WOW, what I’ve been learning in the past week!
Well, it all started with having some sort of computer issue in the first place. I wasn’t able to download Windows 10. Then I got this crazy message that I had a “BSOD: Error 333 Registry Failure” on the dreaded blue screen. It had the message telling me that if I turn off my computer, more damage will happen and may not be recoverable. Swell! Then within the screen message – call Microsoft at … and it gave a toll-free number to call.
Well, with all the changes Microsoft has been making of late, I went against my cardinal rule – do not believe these screens or any phone calls from “Microsoft”. Yep, I called. Why? Because I honestly thought that this was legit – because of all the recent Microsoft changes.
WRONG! Do not fall for this.
However, because of this horrible mistake and finally listening to my little voice, I called Microsoft. Well to be more accurate, I went to the site and clicked the link to have a tech call me. The Microsoft tech (yes a REAL one), was able to fix what was “fixed” that could potentially cause more harm. Then asked me to call back, because the scan would take up to two hours. When I called back another wonderful person (yes a REAL Microsoft tech) set up my Windows 10 download!
Well, today I was wondering about Microsoft Security Essentials – I had that on Windows 7. It turns out that Windows 10 has Microsoft Defender built in – no need for a virus protection program! While researching (OK, same article) how to make sure it’s activated I found TWO handy icon/keyboard functions to know.
- Programs & Features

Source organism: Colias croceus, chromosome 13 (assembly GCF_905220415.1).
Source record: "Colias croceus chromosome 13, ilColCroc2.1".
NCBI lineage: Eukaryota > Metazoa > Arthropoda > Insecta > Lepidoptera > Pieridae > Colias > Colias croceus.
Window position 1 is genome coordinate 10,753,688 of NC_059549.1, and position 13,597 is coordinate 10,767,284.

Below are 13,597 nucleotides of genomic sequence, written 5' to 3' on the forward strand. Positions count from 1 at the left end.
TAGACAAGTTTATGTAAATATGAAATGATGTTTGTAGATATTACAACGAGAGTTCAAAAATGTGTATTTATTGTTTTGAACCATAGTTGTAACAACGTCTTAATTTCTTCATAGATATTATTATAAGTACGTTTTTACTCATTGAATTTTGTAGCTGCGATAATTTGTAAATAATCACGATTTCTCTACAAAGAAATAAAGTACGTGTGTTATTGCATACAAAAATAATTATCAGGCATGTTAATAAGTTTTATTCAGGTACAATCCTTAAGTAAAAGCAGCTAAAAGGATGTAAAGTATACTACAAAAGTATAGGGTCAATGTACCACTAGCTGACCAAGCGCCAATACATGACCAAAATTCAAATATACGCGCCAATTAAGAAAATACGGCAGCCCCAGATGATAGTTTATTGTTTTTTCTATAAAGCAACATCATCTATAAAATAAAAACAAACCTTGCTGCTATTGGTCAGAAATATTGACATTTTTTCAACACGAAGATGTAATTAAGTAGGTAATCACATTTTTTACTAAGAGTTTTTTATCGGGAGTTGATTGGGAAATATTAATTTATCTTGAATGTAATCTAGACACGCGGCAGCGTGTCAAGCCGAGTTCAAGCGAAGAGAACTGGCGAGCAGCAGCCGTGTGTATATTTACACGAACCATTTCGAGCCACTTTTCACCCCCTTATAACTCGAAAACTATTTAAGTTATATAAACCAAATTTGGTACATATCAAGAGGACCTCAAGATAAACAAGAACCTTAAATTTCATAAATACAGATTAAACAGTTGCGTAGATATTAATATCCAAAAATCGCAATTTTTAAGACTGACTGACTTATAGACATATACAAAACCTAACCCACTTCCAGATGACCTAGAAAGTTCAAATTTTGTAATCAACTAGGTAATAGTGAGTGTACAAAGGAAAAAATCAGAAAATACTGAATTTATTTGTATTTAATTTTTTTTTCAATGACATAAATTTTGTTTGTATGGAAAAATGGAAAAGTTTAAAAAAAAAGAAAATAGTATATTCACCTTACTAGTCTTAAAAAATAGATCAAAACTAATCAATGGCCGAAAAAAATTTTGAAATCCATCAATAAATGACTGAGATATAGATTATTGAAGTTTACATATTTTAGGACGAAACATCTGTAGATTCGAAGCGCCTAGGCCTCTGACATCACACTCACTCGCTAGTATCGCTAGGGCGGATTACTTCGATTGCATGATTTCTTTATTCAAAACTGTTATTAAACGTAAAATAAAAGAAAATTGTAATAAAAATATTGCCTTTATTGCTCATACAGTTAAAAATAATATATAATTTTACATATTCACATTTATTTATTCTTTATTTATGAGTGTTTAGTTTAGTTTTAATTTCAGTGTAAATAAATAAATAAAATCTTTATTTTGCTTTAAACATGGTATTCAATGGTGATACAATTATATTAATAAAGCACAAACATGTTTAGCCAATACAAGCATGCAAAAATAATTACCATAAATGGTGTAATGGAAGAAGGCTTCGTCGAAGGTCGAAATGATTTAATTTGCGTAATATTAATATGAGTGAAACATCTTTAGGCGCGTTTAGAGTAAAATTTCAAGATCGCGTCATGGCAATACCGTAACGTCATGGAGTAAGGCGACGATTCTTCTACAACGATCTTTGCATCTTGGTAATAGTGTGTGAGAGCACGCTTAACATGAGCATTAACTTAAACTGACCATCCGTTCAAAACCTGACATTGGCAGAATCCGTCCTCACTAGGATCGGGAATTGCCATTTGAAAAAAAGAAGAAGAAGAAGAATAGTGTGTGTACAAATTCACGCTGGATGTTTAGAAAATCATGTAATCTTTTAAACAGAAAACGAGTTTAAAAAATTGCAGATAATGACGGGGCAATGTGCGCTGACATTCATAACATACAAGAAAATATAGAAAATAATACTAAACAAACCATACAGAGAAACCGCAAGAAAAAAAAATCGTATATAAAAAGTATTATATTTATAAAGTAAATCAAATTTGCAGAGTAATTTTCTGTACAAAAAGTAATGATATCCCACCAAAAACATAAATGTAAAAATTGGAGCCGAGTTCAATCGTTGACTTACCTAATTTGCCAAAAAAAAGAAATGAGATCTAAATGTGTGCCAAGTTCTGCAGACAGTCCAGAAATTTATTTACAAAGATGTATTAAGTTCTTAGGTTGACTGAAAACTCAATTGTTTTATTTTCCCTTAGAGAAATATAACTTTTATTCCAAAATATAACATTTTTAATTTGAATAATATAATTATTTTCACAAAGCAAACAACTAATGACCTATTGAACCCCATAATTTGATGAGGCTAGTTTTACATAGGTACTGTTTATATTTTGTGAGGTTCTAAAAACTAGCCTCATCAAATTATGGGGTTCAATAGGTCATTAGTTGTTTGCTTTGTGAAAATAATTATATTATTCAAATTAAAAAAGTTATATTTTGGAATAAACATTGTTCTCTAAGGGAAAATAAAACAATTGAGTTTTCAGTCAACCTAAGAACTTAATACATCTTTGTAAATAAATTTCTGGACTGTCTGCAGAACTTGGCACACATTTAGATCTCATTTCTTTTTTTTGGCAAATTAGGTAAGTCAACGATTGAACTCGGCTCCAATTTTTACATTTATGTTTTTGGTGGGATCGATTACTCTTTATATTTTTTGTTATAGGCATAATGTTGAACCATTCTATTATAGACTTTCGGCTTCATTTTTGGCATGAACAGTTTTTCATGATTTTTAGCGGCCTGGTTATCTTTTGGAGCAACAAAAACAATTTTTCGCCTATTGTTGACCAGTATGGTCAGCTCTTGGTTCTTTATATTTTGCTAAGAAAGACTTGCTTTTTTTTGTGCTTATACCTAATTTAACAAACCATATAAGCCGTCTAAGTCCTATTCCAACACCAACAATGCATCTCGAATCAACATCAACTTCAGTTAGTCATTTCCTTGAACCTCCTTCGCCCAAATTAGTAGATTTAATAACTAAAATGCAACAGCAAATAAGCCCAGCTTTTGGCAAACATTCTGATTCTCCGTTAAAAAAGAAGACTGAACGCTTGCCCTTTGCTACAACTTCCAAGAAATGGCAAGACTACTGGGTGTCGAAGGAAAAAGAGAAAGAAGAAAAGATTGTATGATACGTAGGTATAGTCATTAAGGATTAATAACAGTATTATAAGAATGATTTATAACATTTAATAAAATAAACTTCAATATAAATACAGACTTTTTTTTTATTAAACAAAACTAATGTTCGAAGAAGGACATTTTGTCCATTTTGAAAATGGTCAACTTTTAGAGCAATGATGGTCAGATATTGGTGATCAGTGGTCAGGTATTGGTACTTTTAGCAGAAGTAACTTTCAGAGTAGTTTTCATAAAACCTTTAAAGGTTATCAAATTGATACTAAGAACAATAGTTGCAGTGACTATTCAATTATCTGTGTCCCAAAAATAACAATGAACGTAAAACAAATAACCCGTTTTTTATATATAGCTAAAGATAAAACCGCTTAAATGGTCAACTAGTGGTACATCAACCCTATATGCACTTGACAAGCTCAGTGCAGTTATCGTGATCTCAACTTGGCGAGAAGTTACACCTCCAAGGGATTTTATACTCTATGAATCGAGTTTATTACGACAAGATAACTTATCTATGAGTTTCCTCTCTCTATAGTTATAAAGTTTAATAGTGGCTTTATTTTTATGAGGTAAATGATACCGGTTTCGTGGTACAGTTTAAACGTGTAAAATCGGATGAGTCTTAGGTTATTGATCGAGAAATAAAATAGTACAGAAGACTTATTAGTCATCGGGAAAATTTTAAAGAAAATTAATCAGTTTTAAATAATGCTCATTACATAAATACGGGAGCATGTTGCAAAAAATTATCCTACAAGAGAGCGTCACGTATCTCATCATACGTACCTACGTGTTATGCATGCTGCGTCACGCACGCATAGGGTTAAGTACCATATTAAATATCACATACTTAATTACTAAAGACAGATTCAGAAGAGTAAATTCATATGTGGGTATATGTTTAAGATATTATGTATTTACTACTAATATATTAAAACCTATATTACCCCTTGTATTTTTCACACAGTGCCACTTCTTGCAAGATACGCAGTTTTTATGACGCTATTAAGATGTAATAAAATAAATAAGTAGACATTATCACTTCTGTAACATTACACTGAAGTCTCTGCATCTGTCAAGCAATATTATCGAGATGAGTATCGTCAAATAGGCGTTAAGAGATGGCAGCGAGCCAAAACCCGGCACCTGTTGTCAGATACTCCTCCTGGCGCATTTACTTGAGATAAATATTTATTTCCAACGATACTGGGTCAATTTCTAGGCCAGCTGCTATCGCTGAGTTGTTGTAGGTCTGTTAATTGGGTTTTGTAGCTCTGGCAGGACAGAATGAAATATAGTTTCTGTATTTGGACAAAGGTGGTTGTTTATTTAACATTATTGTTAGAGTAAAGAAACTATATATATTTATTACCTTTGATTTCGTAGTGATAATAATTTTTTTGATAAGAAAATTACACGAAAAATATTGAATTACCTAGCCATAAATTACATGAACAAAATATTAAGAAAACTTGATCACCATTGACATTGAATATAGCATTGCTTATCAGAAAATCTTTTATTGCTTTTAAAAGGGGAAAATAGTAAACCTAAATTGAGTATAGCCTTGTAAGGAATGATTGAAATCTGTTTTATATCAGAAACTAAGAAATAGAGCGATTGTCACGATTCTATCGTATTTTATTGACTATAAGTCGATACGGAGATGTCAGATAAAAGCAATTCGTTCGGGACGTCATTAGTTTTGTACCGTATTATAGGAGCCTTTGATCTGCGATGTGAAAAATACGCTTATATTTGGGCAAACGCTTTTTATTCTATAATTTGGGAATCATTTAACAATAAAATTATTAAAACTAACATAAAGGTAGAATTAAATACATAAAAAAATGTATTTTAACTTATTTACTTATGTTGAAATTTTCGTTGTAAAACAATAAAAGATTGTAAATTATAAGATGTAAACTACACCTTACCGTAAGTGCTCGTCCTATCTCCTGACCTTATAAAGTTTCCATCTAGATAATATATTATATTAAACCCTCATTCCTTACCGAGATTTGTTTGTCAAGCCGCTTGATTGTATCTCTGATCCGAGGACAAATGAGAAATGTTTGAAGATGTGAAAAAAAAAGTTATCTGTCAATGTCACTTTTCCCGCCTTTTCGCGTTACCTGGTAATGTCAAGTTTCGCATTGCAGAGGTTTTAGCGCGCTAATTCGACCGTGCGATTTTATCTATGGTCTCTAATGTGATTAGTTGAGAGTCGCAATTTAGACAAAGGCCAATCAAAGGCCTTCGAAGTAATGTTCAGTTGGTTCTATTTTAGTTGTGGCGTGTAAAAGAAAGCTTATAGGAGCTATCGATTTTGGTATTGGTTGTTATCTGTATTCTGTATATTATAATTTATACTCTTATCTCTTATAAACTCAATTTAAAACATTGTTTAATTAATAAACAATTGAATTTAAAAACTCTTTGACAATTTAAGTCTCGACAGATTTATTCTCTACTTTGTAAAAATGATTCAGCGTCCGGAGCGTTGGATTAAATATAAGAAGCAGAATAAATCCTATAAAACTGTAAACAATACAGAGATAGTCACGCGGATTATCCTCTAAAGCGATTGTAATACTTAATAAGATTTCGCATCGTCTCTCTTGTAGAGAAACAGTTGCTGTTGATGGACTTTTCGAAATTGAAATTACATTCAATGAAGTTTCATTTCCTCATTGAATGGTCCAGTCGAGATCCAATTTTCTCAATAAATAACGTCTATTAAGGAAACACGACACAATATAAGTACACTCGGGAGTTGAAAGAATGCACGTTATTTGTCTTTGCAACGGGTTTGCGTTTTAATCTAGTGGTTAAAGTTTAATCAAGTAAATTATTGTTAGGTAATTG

- Power Options
- Event Viewer
- Device Manager
- Network Connections
- Disk Management
- Command Prompt
- Task Manager
- Control Panel
- File Explorer (this look is a lot different)
- Shut down or Sign out
The second handy thing, on your keyboard, press the Windows icon + i. The screen popping up gest you:
- System (display, notifications, apps, power)
- Devices (Blue tooth, printers, mouse)
- Network & Internet (Wi-Fi, airplane mode, VPN)
- Personalization (background, lock screen, colors)
- Accounts (yours, sync settings, work, other users)
- Time and Language (speech, region, date)
- Ease of Access (narrator, magnifier, high contrast)
- Privacy (location, camera)
- Update and Security (Windows update, recovery, backup)
Note: when it comes to Personalization, still right clicking anywhere on the screen still gets you to the personalization options. However, this too is vastly different than what Windows 7 offered.
So “dinosaur” that I am, I’m going back to playing with my desktop computer and see if I can learn more. Why “dinosaur”? Well, I’m one of those folks who believe that phones are for making calls (and I guess taking pics). Computer time is for the computer, and I’m not at all for texting. Why? Because forcing me to work at my desk is better. Actually talking with people instead of texting is better for all of us (besides, people are forgetting how to spell correctly). Looking up while walking is always a good thing.